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Request for Comments: zend_parse_parameters() improvements
- Version: 1.0
- Date: 2013-01-02
- Author: Gustavo Lopes firstname.lastname@example.org
- Status: Under Discussion
- First Published at: https://wiki.php.net/rfc/zpp_improv
Proposes two improvements to
! for non pointer types and expose
The native function
zend_parse_parameters() (henceforth zpp) is used by internal PHP functions to parse the function arguments into native types or to merely extract the zvals from the stack. It's a variadic function that takes a format string and a matching list of pointers that serve as output parameters.
The conversions that zpp does to transform the passed zvals into native types are not trivial. For instance, it can convert a string into a “long”, but not all strings will be accepted and some will be accepted but will emit a warning. As many variables end up at some point as arguments to internal functions, the behavior of zpp ends affecting how PHP's users perceive PHP's type system to work. Consequently, consistency in internal function parameter parsing is highly desirable. As zpp behavior is not trivial, achieving such consistency depends on PHP internal functions' implementations using zpp correctly.
Unfortunately, zpp is also inflexible. One is restricted to a single format string, which makes implementing overloads difficult. Common solutions include calling zpp quietly several times until it succeeds (signaling a correct set of arguments) and fetching the zvals without conversion, following with explicit conversions (hopefully with convert_to_xx_ex(), not simply convert_to_xx()). These can cause several problems -- confusing error messages (or absence of them) and unanticipated side effects of failed zpp calls (which change the arguments directly in the stack, as part as the conversion procedure, until it finds a failing condition) in the first case, and using casting behavior instead of zpp behavior in the second case (convert_to_int_ex() will happily and silently convert a resource into an integer).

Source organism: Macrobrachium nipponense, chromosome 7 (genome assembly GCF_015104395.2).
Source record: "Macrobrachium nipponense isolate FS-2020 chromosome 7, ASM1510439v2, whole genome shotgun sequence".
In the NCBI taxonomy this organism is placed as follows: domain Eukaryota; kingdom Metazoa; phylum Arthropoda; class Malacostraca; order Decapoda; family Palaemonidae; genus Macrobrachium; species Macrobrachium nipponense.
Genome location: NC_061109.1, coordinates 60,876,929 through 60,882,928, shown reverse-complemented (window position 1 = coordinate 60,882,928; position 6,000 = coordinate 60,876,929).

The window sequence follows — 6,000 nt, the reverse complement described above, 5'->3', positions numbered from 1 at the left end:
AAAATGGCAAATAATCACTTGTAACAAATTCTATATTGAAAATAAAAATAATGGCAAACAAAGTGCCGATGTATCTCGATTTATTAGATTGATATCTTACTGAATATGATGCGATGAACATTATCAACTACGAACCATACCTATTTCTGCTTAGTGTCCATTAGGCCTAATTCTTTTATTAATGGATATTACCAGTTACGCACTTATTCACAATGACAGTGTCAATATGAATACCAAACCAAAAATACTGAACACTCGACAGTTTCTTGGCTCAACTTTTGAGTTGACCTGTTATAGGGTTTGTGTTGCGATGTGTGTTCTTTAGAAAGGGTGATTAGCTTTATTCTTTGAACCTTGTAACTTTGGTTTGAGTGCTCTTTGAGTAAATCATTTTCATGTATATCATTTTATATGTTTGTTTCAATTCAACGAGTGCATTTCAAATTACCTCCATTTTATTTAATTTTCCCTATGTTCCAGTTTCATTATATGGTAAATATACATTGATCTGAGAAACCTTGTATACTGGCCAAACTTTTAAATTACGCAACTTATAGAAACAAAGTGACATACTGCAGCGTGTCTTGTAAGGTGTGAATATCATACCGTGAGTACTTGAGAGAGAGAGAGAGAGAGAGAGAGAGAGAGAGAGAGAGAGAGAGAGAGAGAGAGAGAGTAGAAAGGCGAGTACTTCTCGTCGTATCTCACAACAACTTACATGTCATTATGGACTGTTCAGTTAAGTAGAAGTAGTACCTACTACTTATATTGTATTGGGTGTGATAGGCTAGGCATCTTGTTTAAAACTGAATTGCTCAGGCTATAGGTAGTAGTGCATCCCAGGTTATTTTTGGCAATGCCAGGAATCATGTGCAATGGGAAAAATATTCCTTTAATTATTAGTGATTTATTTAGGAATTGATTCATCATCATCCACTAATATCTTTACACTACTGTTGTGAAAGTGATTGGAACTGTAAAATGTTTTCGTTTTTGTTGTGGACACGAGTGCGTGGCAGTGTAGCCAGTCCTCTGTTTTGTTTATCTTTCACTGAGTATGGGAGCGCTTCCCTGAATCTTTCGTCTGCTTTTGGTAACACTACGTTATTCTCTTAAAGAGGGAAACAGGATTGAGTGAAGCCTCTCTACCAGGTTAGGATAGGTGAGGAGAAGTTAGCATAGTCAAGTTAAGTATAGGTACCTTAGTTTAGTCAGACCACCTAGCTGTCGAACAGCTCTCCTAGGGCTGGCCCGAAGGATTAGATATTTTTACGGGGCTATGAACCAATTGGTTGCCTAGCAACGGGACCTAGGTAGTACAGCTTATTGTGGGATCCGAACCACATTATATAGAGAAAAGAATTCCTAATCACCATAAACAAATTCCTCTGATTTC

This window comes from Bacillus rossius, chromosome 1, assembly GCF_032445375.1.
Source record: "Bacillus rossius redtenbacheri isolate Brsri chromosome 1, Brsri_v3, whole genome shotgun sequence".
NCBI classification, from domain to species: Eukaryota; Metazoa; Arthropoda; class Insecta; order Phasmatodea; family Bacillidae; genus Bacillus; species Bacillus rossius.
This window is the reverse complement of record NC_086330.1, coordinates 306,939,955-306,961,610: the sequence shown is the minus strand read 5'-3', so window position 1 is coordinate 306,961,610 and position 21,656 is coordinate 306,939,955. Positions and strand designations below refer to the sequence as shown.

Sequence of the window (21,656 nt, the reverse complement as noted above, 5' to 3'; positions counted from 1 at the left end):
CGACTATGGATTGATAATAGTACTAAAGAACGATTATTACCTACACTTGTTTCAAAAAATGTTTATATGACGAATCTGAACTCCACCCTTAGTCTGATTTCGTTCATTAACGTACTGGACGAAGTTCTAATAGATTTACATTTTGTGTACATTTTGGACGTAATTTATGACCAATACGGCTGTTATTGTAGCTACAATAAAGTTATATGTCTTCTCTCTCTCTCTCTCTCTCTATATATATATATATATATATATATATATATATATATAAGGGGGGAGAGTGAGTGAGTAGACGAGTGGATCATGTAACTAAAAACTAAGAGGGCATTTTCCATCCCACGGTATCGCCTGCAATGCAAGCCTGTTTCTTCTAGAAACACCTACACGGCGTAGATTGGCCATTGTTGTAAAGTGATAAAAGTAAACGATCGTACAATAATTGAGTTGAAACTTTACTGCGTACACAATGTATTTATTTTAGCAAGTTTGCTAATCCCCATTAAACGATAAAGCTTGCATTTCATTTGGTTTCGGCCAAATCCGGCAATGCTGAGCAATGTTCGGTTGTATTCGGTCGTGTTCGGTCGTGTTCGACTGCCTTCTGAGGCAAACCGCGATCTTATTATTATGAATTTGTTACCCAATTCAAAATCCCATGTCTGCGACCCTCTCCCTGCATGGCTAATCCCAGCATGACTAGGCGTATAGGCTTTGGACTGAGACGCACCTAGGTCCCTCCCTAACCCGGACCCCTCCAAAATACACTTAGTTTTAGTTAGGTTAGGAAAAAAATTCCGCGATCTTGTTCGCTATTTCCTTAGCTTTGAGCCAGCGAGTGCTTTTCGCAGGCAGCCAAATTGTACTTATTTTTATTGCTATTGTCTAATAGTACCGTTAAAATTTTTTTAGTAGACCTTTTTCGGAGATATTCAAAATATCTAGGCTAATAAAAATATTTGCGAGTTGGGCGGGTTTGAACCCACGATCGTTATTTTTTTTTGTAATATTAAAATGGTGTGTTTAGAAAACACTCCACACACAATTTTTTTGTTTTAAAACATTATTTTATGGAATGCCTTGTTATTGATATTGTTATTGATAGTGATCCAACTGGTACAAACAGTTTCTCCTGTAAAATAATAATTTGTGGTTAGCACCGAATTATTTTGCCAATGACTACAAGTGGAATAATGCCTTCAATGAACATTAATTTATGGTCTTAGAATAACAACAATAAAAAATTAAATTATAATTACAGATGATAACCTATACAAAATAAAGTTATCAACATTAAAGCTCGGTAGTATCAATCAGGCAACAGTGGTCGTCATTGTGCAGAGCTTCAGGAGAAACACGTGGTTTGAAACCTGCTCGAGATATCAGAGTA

Expose zend_parse_arg() as zend_parse_parameter()
int zend_parse_parameter(int flags, int arg_num TSRMLS_DC, zval **arg, const char *spec, ...)
zend_parse_parameter() is the first change. It allows one to do type conversions with zpp-like semantics. These are specially useful in scenarios where a parameter may take several scalar types. For instance, one may want to accept an arbitrary number of integers (which we want to parse with zpp semantics) and expect them in an array, perhaps even also allowing a bare integer too; one may want to accept something that will be used as an array key (which can be either and int or a string);
one may want to accept integer and double numbers. A search for IS_LONG reveals many situations where this need arises.
Allow ! for non pointers
long l; zend_bool is_null; zend_parse_parameters(ZEND_NUM_ARGS() TSRMLS_CC, "l!", &l, &is_null)
! for non pointer types
b through an extra output pointer is the second change.
For the specifiers
NULL values are reported as
false. But sometimes one wants to distinguish
NULL from those other values -- for instance, to give
NULL the same effect as the argument
not having been passed.
Currently, the only way to otherwise have zpp semantics (without duplicating its logic) is to fetch the raw zval from the stack and check whether it's
NULL (with zpp itself or its relatives) and then run zpp again. That is not an elegant solution.
Since this came up in the discussion: this change is only marginally related to “skipped parameters proposal” and no one preempts (or even makes significantly less useful) the other. If you want to bring this up on the list, please make sure you have read carefully these two posts: post one and post two.
Proposal and Patch
The patch is available as a branch on github.
Mailing list discussion
The mailing list discussion is available here.
Voting ends not before Wednesday, January 16th 2013. The PHP language is not changed, so a 50%+1 majority is required.
- 2013-01-02: Initial revision
- 2013-01-09: Opened voting
- 2013-01-16: Closed voting